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📅 2016-Mar-27 ⬩ ✍️ Ashwin Nanjappa ⬩ 🏷️ powerclamp ⬩ 📚 Archive

20160327_powerclamp On a notebook running Ubuntu 15.10, I noticed this strange phenomenon in HTop (see pic above). This notebook has an Intel i3 M330 CPU with 2 physical cores that appear as 4 hyper-threaded cores. I saw 4 kernel processes named kidle_inject, one process running on each virtual core. They were all occupying 50% of the core!

It turns out this is due to the Intel PowerClamp driver running in the Linux kernel. This is used for the power management, and hence the thermal management, of the computer. This is useful on thermally sensitive computers like notebooks, where a CPU running continuously at its highest permissible temperature might cause problems.

To prevent such problems, this driver monitors the idle time of each core over the most recent delta of time. When it notices that the core has not been idle for a certain desired idle time, these special high-priority kernel processes are started. They inject the requisite amount of idleness, putting the core to sleep, so that the idle time increases to the desired idle time.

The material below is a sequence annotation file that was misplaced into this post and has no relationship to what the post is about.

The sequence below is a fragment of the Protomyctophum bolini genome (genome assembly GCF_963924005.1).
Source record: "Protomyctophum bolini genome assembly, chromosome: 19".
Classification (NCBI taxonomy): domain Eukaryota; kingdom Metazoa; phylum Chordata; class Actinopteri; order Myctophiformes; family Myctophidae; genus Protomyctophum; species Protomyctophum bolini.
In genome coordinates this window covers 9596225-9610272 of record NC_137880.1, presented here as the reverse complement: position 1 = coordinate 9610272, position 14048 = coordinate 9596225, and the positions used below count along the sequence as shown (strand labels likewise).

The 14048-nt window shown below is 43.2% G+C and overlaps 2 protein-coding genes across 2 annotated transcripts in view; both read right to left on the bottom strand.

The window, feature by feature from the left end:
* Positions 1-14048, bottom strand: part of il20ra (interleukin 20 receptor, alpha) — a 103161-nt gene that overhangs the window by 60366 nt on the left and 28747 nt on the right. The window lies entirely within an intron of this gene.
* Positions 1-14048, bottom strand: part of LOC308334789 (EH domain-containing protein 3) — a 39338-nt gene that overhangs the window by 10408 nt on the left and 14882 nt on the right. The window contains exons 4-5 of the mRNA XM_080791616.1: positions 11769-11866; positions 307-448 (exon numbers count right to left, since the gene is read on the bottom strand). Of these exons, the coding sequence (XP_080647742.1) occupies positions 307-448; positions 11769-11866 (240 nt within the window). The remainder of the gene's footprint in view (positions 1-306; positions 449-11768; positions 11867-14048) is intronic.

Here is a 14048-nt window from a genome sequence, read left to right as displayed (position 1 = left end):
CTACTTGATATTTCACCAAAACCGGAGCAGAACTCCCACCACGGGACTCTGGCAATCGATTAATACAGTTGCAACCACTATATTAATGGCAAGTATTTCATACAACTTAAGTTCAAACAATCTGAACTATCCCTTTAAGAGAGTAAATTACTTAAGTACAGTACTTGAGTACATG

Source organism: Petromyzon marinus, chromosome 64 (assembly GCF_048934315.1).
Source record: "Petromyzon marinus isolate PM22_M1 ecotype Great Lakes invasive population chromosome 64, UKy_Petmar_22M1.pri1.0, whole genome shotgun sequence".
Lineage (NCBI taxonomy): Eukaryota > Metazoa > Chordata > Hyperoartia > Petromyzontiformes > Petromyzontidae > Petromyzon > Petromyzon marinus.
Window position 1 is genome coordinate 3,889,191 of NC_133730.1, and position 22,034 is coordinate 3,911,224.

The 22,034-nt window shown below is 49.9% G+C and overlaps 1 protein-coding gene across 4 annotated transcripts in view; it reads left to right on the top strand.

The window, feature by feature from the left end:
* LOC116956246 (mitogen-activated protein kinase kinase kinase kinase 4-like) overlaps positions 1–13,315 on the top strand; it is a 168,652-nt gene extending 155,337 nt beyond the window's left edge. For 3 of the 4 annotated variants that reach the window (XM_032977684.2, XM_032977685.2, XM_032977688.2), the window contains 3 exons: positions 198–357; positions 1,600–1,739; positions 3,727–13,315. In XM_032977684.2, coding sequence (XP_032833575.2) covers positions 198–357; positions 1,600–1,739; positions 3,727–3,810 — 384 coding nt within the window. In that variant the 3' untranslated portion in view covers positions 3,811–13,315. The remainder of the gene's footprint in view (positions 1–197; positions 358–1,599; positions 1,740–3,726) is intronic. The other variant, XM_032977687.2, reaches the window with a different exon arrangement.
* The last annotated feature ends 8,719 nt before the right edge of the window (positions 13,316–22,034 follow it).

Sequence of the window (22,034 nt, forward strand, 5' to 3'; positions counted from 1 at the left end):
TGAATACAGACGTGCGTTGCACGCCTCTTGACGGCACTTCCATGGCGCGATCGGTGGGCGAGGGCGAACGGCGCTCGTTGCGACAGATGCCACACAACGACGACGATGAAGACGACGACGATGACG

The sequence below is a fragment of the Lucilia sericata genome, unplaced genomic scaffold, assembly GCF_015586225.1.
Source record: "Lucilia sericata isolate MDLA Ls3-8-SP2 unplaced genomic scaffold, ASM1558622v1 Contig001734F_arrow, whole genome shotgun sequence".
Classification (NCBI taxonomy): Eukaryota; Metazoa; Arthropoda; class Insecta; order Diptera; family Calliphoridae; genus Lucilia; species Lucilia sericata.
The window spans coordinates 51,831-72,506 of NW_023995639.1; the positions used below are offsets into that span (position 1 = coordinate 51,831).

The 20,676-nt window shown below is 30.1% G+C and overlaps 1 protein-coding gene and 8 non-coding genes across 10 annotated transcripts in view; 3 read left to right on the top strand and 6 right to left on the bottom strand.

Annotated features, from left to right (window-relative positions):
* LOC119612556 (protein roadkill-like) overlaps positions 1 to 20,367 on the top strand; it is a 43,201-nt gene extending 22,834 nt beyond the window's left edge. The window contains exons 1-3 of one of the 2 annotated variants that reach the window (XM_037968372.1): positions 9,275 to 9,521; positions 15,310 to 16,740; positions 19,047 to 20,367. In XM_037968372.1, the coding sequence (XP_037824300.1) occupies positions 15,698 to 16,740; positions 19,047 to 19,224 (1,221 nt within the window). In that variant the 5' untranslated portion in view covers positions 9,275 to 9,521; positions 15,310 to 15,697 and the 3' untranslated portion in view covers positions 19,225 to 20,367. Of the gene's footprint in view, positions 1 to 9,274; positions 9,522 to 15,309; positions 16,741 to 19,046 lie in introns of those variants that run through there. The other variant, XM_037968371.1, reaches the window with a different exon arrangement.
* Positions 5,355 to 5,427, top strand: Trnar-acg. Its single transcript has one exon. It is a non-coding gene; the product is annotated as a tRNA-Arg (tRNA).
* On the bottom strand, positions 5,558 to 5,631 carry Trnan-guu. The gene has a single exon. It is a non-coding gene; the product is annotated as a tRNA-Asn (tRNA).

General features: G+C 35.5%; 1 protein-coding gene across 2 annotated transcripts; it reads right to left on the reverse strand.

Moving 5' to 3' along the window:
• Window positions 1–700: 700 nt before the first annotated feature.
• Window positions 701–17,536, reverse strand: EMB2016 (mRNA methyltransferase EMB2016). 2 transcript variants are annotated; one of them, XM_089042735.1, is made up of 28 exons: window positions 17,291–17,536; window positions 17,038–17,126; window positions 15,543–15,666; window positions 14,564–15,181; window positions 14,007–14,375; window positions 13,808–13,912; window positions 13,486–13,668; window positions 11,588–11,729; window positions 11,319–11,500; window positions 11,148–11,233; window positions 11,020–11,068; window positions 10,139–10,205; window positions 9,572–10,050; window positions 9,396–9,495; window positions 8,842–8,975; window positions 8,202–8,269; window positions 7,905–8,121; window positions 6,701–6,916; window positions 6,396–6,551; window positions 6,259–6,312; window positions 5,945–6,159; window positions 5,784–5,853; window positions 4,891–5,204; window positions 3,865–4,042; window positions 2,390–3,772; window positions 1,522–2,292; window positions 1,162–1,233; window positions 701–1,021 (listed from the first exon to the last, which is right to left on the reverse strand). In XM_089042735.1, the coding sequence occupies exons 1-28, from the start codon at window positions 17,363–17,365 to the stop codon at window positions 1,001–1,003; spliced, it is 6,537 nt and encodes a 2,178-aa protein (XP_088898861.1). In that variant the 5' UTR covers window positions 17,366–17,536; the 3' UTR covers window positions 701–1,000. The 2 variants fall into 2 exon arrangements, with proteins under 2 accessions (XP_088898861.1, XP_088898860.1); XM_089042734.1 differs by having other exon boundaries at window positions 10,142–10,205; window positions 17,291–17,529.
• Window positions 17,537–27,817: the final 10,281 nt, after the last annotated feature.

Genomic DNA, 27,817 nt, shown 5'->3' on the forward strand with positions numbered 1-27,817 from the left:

This driver is registered to the kernel as intel_powerclamp. Its settings can be found under one of the cooling_device directories at /sys/class/thermal. For example, on my 4-core CPU system it was listed at /sys/class/thermal/cooling_device5. The max_state and cur_state files here show the desired idle time and the current idle time values. The desired idle time can be changed by changing the value in the max_state file.


© 2022 Ashwin Nanjappa • All writing under CC BY-SA license • 🐘📧